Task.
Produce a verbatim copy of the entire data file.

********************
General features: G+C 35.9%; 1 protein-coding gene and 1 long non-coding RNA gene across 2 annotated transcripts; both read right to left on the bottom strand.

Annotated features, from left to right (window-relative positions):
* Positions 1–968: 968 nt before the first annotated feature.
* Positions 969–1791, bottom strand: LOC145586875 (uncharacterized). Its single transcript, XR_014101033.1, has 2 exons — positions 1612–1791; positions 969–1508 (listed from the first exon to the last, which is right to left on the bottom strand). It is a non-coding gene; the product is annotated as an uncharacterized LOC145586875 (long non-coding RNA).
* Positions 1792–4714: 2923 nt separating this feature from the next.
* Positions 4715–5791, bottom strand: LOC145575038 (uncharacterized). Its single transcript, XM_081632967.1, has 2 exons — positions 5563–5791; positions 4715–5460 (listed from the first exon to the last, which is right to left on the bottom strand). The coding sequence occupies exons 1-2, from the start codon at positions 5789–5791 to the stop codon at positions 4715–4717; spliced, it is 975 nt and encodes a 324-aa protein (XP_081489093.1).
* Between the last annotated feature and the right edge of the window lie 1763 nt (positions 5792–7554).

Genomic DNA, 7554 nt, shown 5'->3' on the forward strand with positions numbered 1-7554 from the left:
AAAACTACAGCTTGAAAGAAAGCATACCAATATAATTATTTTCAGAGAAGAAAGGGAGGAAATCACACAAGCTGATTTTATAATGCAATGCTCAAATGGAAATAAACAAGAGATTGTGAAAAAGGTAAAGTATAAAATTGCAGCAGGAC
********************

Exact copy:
General features: G+C 35.9%; 1 protein-coding gene and 1 long non-coding RNA gene across 2 annotated transcripts; both read right to left on the bottom strand.

Annotated features, from left to right (window-relative positions):
* Positions 1–968: 968 nt before the first annotated feature.
* Positions 969–1791, bottom strand: LOC145586875 (uncharacterized). Its single transcript, XR_014101033.1, has 2 exons — positions 1612–1791; positions 969–1508 (listed from the first exon to the last, which is right to left on the bottom strand). It is a non-coding gene; the product is annotated as an uncharacterized LOC145586875 (long non-coding RNA).
* Positions 1792–4714: 2923 nt separating this feature from the next.
* Positions 4715–5791, bottom strand: LOC145575038 (uncharacterized). Its single transcript, XM_081632967.1, has 2 exons — positions 5563–5791; positions 4715–5460 (listed from the first exon to the last, which is right to left on the bottom strand). The coding sequence occupies exons 1-2, from the start codon at positions 5789–5791 to the stop codon at positions 4715–4717; spliced, it is 975 nt and encodes a 324-aa protein (XP_081489093.1).
* Between the last annotated feature and the right edge of the window lie 1763 nt (positions 5792–7554).

Genomic DNA, 7554 nt, shown 5'->3' on the forward strand with positions numbered 1-7554 from the left:
AAAACTACAGCTTGAAAGAAAGCATACCAATATAATTATTTTCAGAGAAGAAAGGGAGGAAATCACACAAGCTGATTTTATAATGCAATGCTCAAATGGAAATAAACAAGAGATTGTGAAAAAGGTAAAGTATAAAATTGCAGCAGGAC